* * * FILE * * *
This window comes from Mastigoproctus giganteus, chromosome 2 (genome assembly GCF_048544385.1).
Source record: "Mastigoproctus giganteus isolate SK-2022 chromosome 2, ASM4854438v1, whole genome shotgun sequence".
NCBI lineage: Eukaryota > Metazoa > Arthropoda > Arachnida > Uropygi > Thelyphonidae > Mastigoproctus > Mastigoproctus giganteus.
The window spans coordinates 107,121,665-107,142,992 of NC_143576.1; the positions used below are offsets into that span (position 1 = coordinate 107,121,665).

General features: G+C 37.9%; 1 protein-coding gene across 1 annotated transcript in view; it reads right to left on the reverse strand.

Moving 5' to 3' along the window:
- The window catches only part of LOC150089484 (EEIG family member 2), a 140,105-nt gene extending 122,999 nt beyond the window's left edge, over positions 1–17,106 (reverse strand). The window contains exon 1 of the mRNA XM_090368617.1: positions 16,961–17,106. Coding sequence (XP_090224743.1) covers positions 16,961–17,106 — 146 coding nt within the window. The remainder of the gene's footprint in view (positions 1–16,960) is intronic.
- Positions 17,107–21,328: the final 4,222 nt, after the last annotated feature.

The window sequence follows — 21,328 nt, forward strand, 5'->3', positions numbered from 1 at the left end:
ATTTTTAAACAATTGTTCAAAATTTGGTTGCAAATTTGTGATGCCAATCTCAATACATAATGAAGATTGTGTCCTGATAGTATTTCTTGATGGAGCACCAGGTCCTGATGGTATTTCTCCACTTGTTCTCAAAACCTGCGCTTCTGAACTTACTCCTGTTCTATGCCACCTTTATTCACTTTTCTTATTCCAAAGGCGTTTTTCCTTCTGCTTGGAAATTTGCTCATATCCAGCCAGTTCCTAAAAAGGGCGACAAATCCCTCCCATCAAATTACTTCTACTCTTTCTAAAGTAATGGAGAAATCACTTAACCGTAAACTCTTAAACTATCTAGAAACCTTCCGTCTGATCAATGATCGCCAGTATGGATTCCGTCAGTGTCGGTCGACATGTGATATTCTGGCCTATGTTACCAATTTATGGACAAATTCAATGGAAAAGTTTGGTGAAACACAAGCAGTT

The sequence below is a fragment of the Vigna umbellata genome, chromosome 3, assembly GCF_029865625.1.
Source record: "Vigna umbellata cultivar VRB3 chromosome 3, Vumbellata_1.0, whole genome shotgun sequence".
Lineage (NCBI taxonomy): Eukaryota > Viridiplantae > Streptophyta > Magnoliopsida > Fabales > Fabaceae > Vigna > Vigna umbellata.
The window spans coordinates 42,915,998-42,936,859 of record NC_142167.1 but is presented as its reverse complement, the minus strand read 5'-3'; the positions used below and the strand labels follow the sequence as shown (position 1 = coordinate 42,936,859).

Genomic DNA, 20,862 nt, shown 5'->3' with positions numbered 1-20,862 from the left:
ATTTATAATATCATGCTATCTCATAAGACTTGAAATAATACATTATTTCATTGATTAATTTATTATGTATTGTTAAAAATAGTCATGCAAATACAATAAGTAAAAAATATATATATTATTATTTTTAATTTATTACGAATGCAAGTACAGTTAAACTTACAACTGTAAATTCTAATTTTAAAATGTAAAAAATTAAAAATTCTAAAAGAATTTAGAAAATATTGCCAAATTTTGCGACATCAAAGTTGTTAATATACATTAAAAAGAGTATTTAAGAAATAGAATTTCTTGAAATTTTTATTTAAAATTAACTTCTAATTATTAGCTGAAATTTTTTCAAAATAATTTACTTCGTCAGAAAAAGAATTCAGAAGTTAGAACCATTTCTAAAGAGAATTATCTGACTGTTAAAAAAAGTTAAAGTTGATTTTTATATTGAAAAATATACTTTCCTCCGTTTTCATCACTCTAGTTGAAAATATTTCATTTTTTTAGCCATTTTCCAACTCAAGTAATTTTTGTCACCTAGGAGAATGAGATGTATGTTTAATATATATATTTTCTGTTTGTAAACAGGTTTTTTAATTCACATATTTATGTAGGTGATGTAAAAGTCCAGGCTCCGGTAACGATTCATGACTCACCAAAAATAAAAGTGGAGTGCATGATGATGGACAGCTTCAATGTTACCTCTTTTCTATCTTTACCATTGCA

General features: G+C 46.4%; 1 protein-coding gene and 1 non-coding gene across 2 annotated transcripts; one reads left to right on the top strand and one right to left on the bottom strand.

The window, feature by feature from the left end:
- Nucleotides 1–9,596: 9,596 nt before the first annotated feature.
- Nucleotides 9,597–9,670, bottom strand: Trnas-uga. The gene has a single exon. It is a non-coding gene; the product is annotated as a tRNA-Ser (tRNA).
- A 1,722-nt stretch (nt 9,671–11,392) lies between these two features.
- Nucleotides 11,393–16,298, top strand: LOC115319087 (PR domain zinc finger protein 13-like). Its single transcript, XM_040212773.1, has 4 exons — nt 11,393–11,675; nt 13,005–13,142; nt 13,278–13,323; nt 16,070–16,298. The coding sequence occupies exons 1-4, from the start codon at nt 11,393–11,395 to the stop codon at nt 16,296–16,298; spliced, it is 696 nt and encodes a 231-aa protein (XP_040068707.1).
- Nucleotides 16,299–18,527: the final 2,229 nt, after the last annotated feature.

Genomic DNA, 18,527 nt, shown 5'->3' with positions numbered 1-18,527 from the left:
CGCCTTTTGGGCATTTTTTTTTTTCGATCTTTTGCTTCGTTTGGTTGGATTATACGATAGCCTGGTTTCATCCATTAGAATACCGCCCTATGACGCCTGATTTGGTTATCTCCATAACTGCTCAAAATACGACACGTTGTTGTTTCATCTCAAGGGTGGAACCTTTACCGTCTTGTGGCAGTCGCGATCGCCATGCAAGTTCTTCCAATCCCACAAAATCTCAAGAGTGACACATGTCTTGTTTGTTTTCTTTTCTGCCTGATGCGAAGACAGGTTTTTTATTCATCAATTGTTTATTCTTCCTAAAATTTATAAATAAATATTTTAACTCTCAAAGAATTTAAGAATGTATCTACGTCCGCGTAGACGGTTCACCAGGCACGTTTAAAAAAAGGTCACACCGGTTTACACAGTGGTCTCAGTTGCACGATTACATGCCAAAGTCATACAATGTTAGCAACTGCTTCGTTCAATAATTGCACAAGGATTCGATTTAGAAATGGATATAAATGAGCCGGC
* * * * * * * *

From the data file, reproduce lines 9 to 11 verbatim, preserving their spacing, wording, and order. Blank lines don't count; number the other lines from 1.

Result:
The window sequence follows — 21,328 nt, forward strand, 5'->3', positions numbered from 1 at the left end:
ATTTTTAAACAATTGTTCAAAATTTGGTTGCAAATTTGTGATGCCAATCTCAATACATAATGAAGATTGTGTCCTGATAGTATTTCTTGATGGAGCACCAGGTCCTGATGGTATTTCTCCACTTGTTCTCAAAACCTGCGCTTCTGAACTTACTCCTGTTCTATGCCACCTTTATTCACTTTTCTTATTCCAAAGGCGTTTTTCCTTCTGCTTGGAAATTTGCTCATATCCAGCCAGTTCCTAAAAAGGGCGACAAATCCCTCCCATCAAATTACTTCTACTCTTTCTAAAGTAATGGAGAAATCACTTAACCGTAAACTCTTAAACTATCTAGAAACCTTCCGTCTGATCAATGATCGCCAGTATGGATTCCGTCAGTGTCGGTCGACATGTGATATTCTGGCCTATGTTACCAATTTATGGACAAATTCAATGGAAAAGTTTGGTGAAACACAAGCAGTT

The sequence below is a fragment of the Vigna umbellata genome, chromosome 3, assembly GCF_029865625.1.